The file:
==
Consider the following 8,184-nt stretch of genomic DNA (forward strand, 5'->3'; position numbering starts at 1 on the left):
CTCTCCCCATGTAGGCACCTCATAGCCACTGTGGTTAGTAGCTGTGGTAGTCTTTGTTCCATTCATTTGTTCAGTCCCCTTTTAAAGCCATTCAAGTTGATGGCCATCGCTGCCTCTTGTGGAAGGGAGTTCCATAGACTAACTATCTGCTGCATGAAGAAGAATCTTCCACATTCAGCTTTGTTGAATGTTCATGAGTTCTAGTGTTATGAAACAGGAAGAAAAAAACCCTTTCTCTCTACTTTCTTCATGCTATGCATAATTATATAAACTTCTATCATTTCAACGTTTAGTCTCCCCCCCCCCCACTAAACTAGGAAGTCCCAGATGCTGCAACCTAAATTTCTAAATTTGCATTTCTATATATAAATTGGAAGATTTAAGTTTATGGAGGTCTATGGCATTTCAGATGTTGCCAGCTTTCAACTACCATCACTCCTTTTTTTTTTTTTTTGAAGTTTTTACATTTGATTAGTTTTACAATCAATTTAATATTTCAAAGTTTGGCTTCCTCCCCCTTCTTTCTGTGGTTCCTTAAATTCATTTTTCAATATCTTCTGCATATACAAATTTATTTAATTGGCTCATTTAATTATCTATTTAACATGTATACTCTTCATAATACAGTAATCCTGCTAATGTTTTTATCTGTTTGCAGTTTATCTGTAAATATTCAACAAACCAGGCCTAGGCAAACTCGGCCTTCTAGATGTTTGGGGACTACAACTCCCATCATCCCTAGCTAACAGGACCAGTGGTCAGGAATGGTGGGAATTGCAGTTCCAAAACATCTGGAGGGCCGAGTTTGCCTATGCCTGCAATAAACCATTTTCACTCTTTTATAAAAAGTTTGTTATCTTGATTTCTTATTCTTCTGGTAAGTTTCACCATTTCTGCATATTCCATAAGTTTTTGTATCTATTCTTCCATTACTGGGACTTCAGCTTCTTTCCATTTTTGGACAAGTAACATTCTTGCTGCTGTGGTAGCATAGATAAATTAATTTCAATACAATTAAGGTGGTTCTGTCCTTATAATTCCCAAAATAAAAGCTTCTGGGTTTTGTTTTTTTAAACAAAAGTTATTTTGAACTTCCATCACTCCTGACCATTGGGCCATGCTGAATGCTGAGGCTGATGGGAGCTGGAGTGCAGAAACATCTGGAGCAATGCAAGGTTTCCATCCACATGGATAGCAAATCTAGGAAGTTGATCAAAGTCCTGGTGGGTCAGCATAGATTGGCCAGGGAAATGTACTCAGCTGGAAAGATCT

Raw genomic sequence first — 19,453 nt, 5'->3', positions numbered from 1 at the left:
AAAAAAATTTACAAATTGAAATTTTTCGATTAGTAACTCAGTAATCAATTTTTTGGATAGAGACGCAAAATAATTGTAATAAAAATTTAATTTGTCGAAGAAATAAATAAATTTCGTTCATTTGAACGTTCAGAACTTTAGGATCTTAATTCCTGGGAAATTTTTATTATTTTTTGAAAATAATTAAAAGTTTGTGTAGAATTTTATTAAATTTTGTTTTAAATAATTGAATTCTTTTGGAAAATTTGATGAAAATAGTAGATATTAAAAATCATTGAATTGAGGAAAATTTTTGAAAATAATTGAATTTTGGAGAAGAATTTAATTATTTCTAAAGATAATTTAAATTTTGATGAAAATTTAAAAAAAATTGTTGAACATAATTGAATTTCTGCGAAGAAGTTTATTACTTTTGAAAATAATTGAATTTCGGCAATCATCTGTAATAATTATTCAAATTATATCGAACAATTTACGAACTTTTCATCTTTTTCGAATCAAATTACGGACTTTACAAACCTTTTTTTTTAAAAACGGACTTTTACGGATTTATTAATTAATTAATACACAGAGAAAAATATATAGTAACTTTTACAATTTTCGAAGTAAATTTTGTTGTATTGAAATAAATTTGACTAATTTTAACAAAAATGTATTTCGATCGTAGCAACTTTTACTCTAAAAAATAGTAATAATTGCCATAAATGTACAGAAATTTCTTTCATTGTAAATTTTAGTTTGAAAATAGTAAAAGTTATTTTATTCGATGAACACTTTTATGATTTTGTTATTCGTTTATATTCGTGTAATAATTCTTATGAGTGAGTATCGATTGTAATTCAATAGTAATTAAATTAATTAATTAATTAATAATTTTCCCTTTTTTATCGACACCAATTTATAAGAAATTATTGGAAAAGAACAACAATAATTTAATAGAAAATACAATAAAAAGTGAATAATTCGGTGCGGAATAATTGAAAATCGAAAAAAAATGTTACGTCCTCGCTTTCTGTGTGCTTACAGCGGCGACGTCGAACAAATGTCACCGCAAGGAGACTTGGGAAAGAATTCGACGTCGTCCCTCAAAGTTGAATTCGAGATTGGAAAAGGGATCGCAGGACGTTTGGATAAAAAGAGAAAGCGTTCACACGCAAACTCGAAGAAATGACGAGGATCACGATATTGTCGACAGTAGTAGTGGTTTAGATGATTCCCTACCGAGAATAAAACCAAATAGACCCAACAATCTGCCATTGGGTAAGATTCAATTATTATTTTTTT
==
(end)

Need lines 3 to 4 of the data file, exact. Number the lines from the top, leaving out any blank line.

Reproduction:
Raw genomic sequence first — 19,453 nt, 5'->3', positions numbered from 1 at the left:
AAAAAAATTTACAAATTGAAATTTTTCGATTAGTAACTCAGTAATCAATTTTTTGGATAGAGACGCAAAATAATTGTAATAAAAATTTAATTTGTCGAAGAAATAAATAAATTTCGTTCATTTGAACGTTCAGAACTTTAGGATCTTAATTCCTGGGAAATTTTTATTATTTTTTGAAAATAATTAAAAGTTTGTGTAGAATTTTATTAAATTTTGTTTTAAATAATTGAATTCTTTTGGAAAATTTGATGAAAATAGTAGATATTAAAAATCATTGAATTGAGGAAAATTTTTGAAAATAATTGAATTTTGGAGAAGAATTTAATTATTTCTAAAGATAATTTAAATTTTGATGAAAATTTAAAAAAAATTGTTGAACATAATTGAATTTCTGCGAAGAAGTTTATTACTTTTGAAAATAATTGAATTTCGGCAATCATCTGTAATAATTATTCAAATTATATCGAACAATTTACGAACTTTTCATCTTTTTCGAATCAAATTACGGACTTTACAAACCTTTTTTTTTAAAAACGGACTTTTACGGATTTATTAATTAATTAATACACAGAGAAAAATATATAGTAACTTTTACAATTTTCGAAGTAAATTTTGTTGTATTGAAATAAATTTGACTAATTTTAACAAAAATGTATTTCGATCGTAGCAACTTTTACTCTAAAAAATAGTAATAATTGCCATAAATGTACAGAAATTTCTTTCATTGTAAATTTTAGTTTGAAAATAGTAAAAGTTATTTTATTCGATGAACACTTTTATGATTTTGTTATTCGTTTATATTCGTGTAATAATTCTTATGAGTGAGTATCGATTGTAATTCAATAGTAATTAAATTAATTAATTAATTAATAATTTTCCCTTTTTTATCGACACCAATTTATAAGAAATTATTGGAAAAGAACAACAATAATTTAATAGAAAATACAATAAAAAGTGAATAATTCGGTGCGGAATAATTGAAAATCGAAAAAAAATGTTACGTCCTCGCTTTCTGTGTGCTTACAGCGGCGACGTCGAACAAATGTCACCGCAAGGAGACTTGGGAAAGAATTCGACGTCGTCCCTCAAAGTTGAATTCGAGATTGGAAAAGGGATCGCAGGACGTTTGGATAAAAAGAGAAAGCGTTCACACGCAAACTCGAAGAAATGACGAGGATCACGATATTGTCGACAGTAGTAGTGGTTTAGATGATTCCCTACCGAGAATAAAACCAAATAGACCCAACAATCTGCCATTGGGTAAGATTCAATTATTATTTTTTT